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Author Topic: Noise performance test for Sony A7 II - synthetic RAW file  (Read 1039 times)

Guillermo Luijk

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Noise performance test for Sony A7 II - synthetic RAW file
« on: October 09, 2023, 01:49:29 pm »

I built a synthetic RAW file for my camera (Sony A7 II), to be able to check for noise performance for any arbitrary exposure situation, both visually and with numerical measurements over some patches. It's something like a more complete version of the DPreview ISO invariance test, but in a single RAW file.

Should you be interested in checking out (English translation top right):

https://www.overfitting.net/2023/10/test-raw-de-rendimiento-en-ruido-para.html









Regards

jrp

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Re: Noise performance test for Sony A7 II - synthetic RAW file
« Reply #1 on: October 29, 2023, 01:48:37 pm »

An interesting experiment, as ever.  Thanks.
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Frans Waterlander

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Re: Noise performance test for Sony A7 II - synthetic RAW file
« Reply #2 on: October 30, 2023, 11:56:44 am »

Guillermo,

Have you ever measured sensor-heating-related SNR degradation caused by switching the camera on in extended photo and video modes? This subject seems taboo for many as it will show a weakness in mirrorless cameras that nobody wants to talk about, but I want to.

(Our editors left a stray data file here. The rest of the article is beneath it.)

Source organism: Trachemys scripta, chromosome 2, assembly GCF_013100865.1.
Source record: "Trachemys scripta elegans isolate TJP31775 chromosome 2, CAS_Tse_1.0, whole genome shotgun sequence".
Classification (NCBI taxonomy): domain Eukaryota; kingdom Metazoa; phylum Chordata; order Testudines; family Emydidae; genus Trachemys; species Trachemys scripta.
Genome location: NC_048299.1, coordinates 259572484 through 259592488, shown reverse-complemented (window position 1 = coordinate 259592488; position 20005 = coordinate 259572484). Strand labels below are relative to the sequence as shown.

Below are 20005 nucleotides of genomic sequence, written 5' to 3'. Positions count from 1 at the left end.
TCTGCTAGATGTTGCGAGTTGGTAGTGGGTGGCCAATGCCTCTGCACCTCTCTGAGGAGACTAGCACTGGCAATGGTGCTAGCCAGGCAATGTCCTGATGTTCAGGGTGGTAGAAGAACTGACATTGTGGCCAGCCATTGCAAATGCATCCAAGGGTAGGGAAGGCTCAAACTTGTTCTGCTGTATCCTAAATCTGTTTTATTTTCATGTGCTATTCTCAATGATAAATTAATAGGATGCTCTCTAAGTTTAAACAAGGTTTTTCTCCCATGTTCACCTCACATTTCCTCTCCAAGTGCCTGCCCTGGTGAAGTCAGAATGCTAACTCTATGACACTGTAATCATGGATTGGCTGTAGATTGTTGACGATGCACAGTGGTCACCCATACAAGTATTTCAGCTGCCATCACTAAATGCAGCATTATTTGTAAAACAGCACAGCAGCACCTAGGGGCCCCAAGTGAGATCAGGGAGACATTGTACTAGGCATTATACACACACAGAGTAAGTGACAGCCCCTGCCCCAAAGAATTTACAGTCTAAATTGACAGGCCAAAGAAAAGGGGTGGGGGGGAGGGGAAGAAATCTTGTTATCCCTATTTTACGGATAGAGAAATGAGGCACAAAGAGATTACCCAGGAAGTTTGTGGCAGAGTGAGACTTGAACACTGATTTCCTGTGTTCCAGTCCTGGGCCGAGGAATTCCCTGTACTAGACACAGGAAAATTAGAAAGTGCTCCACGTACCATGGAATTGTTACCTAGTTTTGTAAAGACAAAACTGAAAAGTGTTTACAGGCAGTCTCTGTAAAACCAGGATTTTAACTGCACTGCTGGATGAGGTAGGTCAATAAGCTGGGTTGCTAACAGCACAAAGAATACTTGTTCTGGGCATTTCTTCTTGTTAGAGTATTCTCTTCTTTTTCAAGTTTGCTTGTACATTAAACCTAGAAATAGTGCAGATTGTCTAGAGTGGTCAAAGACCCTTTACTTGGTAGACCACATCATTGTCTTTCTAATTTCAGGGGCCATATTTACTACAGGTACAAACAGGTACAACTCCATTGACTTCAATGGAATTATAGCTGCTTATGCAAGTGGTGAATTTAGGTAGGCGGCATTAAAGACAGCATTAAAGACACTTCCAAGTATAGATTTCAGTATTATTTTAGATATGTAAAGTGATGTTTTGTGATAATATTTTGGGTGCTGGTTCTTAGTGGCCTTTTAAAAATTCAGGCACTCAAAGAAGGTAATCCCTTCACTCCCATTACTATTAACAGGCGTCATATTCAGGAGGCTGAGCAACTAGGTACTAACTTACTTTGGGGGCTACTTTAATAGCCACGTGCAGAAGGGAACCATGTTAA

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Ray

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Re: Noise performance test for Sony A7 II - synthetic RAW file
« Reply #3 on: November 22, 2023, 08:05:11 pm »

Thanks for this very detailed analysis, Guillermo. I read your full article and came across the following statement, which I found very relevant.

"However, given the low contrast of our test scene, I dare to doubt that said ISO invariance remains so radical in scenes with a lot of dynamic range, where we will have to "raise" much deeper shadows."

The issue of noise, for me, has mainly been about the noise in the shadows. When you shoot in RAW mode, even with a full 'exposure to the right', the shadows are always very dark untill they are lifted during processing. It's that lifting of the shadows that usually reveals significant noise. Such noise was very obvious with the early Canon digital cameras, which is why I used to set my camera to take 3 shots when shooting landscapes, using automatic exposure settings such as -2EV to +2EV. I would then merge the 3 images in photoshop. The under-exposed shot ensured I didn't blow any highlights, and the over-exposed shot reduced the noise in the shadows.

One reason I switched from Canon to Nikon was to avoid this complicated process. With my latest Nikon camera, the mirrorless Z50, the only reason I feel the need to increase the ISO setting is when  the circumstances require a faster shutter speed, whilst still maintaining a full 'expose to the right'. Of course, to do this, I use manual exposure.
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